When you read a lot of fairy tales, the question tends to arise, “Where the hell is this girl’s mother?!” The trope of the absent mother has became so integrated into modern fairy tales that is rarely even explained. Mother figures are fraught with symbolism for all genders, but particularly for women.
But why? What is compelling about having an absent mother to these princess-driven stories?
- The mother represents, for better or worse, the future or the potential of a daughter. In our patriarchal society, feminine qualities are demeaned and sometimes vilified. Aggressive women are castrating and emasculating, while sensitive women are weak and naive. The heroine must separate from her mother to overcome such a fate. She must reject all feminine qualities to embark on a journey of adventure (i.e. a masculine journey) to define her identity as neither a Jezebel nor a martyr.
- Alternatively, the mother can represent something to search for, so that the heroine can redefine her relationship with her mother. Returning to the womb is a common theme in such adventure stories. A recent example is “Pan’s Labyrinth” which bears a peculiarly shaped tree that the protagonist, Ofelia, has to go into and beneath. In this story,
Ofelia’s birth mother, while kind, is dying and otherwise distracted by her difficult pregnancy and tyrannical husband. The mother is a “bound” figure, unable to protect or mother Ofelia. Ofelia’s adventure has her returning to a state of helplessness such that she can emerge reborn as a more powerful young woman.
- Mother, as the quintessential nurturer and protector (and character most likely to say “Don’t you dare do that!”) needs to be removed for the heroine to ever leave home in the first place. Without this role, the story forces the protagonist to become a self-made woman.
- Father-daughter relationships in these stories (most obviously in the Disney retellings) are particularly tight. Without a mother in the picture, the daughter has no competition for a father’s doting love. This often reinforces the idea that the only love that matters is that of a man. Hence the Disney paradigm of the princess leaving the households of her father for the household of her husband. Her completion as a character comes from servitude to her man, whether a father or a prince.
In our time of such great progress towards gender equality, each generation of woman looks to her mother as disadvantaged by the boundaries set upon her by societal norms. And because daughters always have it better than their mothers, daughters can fall into the trap of seeing their mothers’ choices as “failures” (by choosing the only truly sanctioned choice of motherhood and marriage) or, in the case of successful moms, by separating themselves as much as possible from the mother, and attempting to forge a different path.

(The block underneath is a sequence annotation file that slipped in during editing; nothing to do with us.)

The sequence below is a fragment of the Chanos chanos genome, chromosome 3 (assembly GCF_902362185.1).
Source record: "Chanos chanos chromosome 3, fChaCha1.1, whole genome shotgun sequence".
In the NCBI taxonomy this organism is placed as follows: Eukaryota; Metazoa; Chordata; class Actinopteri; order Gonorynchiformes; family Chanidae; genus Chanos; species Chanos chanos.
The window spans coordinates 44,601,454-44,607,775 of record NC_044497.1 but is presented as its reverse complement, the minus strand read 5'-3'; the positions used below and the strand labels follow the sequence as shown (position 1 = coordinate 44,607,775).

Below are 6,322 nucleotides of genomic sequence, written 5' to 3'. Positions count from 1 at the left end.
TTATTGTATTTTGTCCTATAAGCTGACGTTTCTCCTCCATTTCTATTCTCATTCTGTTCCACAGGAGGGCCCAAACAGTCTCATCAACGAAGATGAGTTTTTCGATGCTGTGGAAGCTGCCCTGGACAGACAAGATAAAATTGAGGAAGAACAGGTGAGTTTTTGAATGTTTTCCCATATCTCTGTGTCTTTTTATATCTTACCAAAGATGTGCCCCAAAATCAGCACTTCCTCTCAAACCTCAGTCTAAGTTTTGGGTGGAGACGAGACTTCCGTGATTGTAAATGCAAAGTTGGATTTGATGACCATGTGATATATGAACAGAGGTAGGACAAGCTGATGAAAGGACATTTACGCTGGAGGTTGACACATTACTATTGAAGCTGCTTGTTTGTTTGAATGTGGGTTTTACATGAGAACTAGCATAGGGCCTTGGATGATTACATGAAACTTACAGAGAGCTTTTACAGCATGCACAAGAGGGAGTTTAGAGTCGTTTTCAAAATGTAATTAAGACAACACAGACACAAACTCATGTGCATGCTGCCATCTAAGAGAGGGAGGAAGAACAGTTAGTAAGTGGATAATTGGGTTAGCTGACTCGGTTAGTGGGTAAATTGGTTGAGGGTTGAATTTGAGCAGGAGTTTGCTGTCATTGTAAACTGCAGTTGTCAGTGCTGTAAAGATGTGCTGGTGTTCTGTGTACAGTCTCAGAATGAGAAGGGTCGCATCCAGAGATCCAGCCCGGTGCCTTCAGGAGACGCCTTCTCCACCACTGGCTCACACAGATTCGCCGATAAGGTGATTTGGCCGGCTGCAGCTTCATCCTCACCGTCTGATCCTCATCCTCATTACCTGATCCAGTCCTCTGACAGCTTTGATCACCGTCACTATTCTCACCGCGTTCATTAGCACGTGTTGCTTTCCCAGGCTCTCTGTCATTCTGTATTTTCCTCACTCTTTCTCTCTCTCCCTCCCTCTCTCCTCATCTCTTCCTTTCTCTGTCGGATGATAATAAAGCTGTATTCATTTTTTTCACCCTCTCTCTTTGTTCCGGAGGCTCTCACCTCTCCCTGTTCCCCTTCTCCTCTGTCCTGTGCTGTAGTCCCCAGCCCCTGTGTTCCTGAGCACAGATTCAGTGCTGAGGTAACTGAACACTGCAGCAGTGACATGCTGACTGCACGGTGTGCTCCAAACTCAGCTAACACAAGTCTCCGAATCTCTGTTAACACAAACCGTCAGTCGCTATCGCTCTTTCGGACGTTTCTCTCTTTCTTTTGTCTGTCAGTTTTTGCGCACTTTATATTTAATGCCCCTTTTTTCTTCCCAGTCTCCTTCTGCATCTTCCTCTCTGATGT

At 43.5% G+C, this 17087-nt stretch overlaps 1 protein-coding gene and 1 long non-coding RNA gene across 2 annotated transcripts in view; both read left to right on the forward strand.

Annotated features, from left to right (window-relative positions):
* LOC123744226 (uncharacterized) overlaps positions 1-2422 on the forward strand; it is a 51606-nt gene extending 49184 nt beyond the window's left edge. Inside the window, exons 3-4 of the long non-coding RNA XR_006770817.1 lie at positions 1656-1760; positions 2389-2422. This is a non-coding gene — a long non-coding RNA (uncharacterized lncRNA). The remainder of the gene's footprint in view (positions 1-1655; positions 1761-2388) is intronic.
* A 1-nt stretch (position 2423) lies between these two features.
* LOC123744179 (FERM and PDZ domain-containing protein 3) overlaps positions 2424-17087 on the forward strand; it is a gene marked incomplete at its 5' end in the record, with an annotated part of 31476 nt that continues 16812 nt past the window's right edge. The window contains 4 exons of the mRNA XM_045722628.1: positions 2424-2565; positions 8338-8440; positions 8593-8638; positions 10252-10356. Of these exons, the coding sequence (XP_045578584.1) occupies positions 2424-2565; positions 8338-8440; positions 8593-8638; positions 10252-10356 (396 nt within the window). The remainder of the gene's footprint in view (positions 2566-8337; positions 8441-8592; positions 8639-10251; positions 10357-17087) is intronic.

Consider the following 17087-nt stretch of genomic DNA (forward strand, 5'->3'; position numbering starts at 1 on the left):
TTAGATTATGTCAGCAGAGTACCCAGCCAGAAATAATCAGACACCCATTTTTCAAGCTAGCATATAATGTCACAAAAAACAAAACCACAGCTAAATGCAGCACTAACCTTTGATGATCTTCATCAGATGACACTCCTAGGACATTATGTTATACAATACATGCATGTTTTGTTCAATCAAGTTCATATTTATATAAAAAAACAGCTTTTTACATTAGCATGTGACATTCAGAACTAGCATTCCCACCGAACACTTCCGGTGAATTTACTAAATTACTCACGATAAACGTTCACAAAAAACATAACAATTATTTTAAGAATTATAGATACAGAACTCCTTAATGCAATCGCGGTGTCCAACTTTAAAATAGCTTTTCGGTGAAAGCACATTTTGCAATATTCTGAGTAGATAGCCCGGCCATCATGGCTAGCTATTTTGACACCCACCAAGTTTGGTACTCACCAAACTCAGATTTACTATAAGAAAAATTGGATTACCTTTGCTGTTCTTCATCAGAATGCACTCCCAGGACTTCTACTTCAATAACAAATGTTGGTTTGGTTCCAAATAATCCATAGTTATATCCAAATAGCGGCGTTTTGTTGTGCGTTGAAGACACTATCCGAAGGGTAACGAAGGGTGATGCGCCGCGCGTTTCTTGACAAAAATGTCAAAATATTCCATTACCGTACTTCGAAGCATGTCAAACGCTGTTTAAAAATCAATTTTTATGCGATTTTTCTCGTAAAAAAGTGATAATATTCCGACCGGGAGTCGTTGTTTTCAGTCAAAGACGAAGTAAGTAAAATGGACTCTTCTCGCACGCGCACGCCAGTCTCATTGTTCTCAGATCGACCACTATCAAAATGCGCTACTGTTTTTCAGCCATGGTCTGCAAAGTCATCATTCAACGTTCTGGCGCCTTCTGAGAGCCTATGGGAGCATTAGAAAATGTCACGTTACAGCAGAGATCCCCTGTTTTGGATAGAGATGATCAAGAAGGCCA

Society tells women to find joy living through others, that to bear children or support a husband is the end-all-be-all of successful womanhood. Yet, this doesn’t gel with the stories we love to hear of heroes exploring the wilds and battling monsters. To reconcile these two urges, we ascribe the disdainful qualities of womanhood to the mothers (by making them jealous villains or by erasing them for their irrelevance) and give our heroines the masculine qualities we have been taught to appreciate like courage and defiance of authority (while maintaining their palatable sex appeal, a la long hair and a penchant for singing). The feminine goal of marrying is maintained as the reward she reaps for her journey.
On a metaphorical level, the separation from the mother is certainly key in every woman’s development. Regardless of how successful, kind, absent, or powerless a mother is, the daughter must strive to separate herself, to create her own identity apart from the mothers. The mother is the representation of all things feminine. Because society doesn’t value the feminine like it does the masculine, women often achieve this separation by rejecting femininity full-stop. They may deride other women, choose careers based on public status rather than personal joy, and attempt to deny feminine aspects of themselves. The first step on the heroine’s journey is removing oneself from the mother. But as any good story goes, the heroine eventually returns, only to find both herself and her world irrevocably changed.